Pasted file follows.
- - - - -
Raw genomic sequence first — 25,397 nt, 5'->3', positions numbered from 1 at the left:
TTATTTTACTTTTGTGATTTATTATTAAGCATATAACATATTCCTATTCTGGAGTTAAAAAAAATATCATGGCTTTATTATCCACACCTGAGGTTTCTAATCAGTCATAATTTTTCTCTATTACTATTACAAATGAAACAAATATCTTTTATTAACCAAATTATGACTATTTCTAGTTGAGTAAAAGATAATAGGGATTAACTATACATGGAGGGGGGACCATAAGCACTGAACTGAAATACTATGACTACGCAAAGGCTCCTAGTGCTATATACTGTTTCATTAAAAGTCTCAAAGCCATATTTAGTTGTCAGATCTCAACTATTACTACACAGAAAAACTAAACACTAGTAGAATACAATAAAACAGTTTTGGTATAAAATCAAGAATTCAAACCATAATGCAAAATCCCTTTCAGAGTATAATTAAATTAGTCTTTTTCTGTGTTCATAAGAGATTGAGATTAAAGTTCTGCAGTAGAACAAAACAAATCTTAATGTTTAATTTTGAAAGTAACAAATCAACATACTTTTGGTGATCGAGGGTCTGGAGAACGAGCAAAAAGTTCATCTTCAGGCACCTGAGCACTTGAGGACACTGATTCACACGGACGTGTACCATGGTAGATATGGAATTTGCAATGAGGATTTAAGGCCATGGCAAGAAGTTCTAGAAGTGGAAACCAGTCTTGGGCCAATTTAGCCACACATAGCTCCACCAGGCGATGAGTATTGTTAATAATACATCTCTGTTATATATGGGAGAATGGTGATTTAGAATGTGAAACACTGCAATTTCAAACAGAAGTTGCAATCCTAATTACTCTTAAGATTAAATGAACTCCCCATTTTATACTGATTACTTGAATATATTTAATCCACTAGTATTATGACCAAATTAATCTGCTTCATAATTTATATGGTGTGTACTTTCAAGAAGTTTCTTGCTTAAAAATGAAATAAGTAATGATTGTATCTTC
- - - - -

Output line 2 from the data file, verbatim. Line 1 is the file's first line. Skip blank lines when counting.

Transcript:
TTATTTTACTTTTGTGATTTATTATTAAGCATATAACATATTCCTATTCTGGAGTTAAAAAAAATATCATGGCTTTATTATCCACACCTGAGGTTTCTAATCAGTCATAATTTTTCTCTATTACTATTACAAATGAAACAAATATCTTTTATTAACCAAATTATGACTATTTCTAGTTGAGTAAAAGATAATAGGGATTAACTATACATGGAGGGGGGACCATAAGCACTGAACTGAAATACTATGACTACGCAAAGGCTCCTAGTGCTATATACTGTTTCATTAAAAGTCTCAAAGCCATATTTAGTTGTCAGATCTCAACTATTACTACACAGAAAAACTAAACACTAGTAGAATACAATAAAACAGTTTTGGTATAAAATCAAGAATTCAAACCATAATGCAAAATCCCTTTCAGAGTATAATTAAATTAGTCTTTTTCTGTGTTCATAAGAGATTGAGATTAAAGTTCTGCAGTAGAACAAAACAAATCTTAATGTTTAATTTTGAAAGTAACAAATCAACATACTTTTGGTGATCGAGGGTCTGGAGAACGAGCAAAAAGTTCATCTTCAGGCACCTGAGCACTTGAGGACACTGATTCACACGGACGTGTACCATGGTAGATATGGAATTTGCAATGAGGATTTAAGGCCATGGCAAGAAGTTCTAGAAGTGGAAACCAGTCTTGGGCCAATTTAGCCACACATAGCTCCACCAGGCGATGAGTATTGTTAATAATACATCTCTGTTATATATGGGAGAATGGTGATTTAGAATGTGAAACACTGCAATTTCAAACAGAAGTTGCAATCCTAATTACTCTTAAGATTAAATGAACTCCCCATTTTATACTGATTACTTGAATATATTTAATCCACTAGTATTATGACCAAATTAATCTGCTTCATAATTTATATGGTGTGTACTTTCAAGAAGTTTCTTGCTTAAAAATGAAATAAGTAATGATTGTATCTTC